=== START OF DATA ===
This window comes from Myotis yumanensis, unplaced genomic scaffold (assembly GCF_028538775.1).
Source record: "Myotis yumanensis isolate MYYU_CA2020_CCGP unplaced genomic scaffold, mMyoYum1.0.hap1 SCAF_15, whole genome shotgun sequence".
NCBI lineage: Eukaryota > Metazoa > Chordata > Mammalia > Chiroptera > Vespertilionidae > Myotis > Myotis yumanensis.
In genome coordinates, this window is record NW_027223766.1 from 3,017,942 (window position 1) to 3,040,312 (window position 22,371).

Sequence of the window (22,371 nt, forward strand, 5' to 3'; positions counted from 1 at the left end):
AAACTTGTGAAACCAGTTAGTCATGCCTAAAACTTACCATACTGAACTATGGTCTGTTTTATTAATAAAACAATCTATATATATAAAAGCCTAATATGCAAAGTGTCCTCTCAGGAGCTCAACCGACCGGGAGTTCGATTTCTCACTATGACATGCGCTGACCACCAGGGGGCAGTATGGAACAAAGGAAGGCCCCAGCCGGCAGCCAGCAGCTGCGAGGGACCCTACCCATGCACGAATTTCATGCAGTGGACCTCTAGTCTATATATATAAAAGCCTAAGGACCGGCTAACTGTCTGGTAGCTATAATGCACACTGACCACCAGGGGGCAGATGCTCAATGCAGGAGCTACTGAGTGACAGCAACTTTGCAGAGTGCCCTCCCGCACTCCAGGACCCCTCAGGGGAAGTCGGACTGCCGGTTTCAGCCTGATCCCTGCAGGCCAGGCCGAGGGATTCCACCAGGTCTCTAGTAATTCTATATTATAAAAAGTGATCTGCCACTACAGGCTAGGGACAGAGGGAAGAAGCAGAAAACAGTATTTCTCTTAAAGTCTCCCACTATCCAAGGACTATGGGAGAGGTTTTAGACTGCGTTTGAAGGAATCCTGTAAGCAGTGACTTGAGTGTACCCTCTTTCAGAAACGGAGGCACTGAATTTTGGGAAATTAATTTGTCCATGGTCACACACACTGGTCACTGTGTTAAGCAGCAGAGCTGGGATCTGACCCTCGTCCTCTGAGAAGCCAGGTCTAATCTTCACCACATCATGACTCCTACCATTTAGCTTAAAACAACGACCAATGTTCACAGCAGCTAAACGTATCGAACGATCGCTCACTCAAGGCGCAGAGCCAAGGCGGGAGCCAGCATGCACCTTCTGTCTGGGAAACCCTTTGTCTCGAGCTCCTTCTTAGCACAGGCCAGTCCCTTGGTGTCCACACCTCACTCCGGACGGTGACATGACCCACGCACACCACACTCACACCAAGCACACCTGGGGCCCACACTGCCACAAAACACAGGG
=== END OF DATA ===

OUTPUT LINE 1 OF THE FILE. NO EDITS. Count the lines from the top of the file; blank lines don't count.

This window comes from Myotis yumanensis, unplaced genomic scaffold (assembly GCF_028538775.1).